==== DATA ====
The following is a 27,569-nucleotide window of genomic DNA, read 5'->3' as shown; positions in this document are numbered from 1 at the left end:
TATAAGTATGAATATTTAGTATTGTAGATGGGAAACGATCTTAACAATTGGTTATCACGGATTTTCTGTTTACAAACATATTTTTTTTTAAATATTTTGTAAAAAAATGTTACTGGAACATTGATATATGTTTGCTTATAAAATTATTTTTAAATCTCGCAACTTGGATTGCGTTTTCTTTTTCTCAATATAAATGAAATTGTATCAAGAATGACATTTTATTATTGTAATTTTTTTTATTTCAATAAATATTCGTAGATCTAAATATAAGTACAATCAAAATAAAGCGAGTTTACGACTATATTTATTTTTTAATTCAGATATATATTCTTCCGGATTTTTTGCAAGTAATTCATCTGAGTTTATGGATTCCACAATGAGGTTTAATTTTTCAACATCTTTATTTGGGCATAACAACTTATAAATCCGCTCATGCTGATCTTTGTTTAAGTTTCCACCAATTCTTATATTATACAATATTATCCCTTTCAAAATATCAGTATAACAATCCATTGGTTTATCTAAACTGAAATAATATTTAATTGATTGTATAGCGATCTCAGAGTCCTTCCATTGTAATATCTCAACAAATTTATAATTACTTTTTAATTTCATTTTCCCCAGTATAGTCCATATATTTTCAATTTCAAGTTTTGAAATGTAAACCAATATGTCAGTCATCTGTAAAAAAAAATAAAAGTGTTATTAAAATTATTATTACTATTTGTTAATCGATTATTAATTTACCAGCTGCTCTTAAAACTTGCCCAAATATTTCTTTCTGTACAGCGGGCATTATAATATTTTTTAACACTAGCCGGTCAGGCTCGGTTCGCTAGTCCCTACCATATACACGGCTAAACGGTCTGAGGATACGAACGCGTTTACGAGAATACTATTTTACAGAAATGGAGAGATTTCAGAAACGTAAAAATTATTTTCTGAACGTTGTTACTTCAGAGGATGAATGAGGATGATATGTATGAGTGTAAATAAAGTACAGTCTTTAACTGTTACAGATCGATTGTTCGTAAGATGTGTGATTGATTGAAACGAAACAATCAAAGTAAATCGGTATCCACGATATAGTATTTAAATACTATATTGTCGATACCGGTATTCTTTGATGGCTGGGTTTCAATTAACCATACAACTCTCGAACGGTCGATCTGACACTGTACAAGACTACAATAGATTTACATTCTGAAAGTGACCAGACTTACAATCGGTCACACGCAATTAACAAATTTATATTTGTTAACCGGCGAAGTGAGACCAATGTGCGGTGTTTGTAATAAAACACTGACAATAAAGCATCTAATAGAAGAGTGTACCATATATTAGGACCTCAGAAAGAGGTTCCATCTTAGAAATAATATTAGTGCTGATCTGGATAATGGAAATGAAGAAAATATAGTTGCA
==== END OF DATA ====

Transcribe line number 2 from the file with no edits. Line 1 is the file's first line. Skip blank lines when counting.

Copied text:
TATAAGTATGAATATTTAGTATTGTAGATGGGAAACGATCTTAACAATTGGTTATCACGGATTTTCTGTTTACAAACATATTTTTTTTTAAATATTTTGTAAAAAAATGTTACTGGAACATTGATATATGTTTGCTTATAAAATTATTTTTAAATCTCGCAACTTGGATTGCGTTTTCTTTTTCTCAATATAAATGAAATTGTATCAAGAATGACATTTTATTATTGTAATTTTTTTTATTTCAATAAATATTCGTAGATCTAAATATAAGTACAATCAAAATAAAGCGAGTTTACGACTATATTTATTTTTTAATTCAGATATATATTCTTCCGGATTTTTTGCAAGTAATTCATCTGAGTTTATGGATTCCACAATGAGGTTTAATTTTTCAACATCTTTATTTGGGCATAACAACTTATAAATCCGCTCATGCTGATCTTTGTTTAAGTTTCCACCAATTCTTATATTATACAATATTATCCCTTTCAAAATATCAGTATAACAATCCATTGGTTTATCTAAACTGAAATAATATTTAATTGATTGTATAGCGATCTCAGAGTCCTTCCATTGTAATATCTCAACAAATTTATAATTACTTTTTAATTTCATTTTCCCCAGTATAGTCCATATATTTTCAATTTCAAGTTTTGAAATGTAAACCAATATGTCAGTCATCTGTAAAAAAAAATAAAAGTGTTATTAAAATTATTATTACTATTTGTTAATCGATTATTAATTTACCAGCTGCTCTTAAAACTTGCCCAAATATTTCTTTCTGTACAGCGGGCATTATAATATTTTTTAACACTAGCCGGTCAGGCTCGGTTCGCTAGTCCCTACCATATACACGGCTAAACGGTCTGAGGATACGAACGCGTTTACGAGAATACTATTTTACAGAAATGGAGAGATTTCAGAAACGTAAAAATTATTTTCTGAACGTTGTTACTTCAGAGGATGAATGAGGATGATATGTATGAGTGTAAATAAAGTACAGTCTTTAACTGTTACAGATCGATTGTTCGTAAGATGTGTGATTGATTGAAACGAAACAATCAAAGTAAATCGGTATCCACGATATAGTATTTAAATACTATATTGTCGATACCGGTATTCTTTGATGGCTGGGTTTCAATTAACCATACAACTCTCGAACGGTCGATCTGACACTGTACAAGACTACAATAGATTTACATTCTGAAAGTGACCAGACTTACAATCGGTCACACGCAATTAACAAATTTATATTTGTTAACCGGCGAAGTGAGACCAATGTGCGGTGTTTGTAATAAAACACTGACAATAAAGCATCTAATAGAAGAGTGTACCATATATTAGGACCTCAGAAAGAGGTTCCATCTTAGAAATAATATTAGTGCTGATCTGGATAATGGAAATGAAGAAAATATAGTTGCA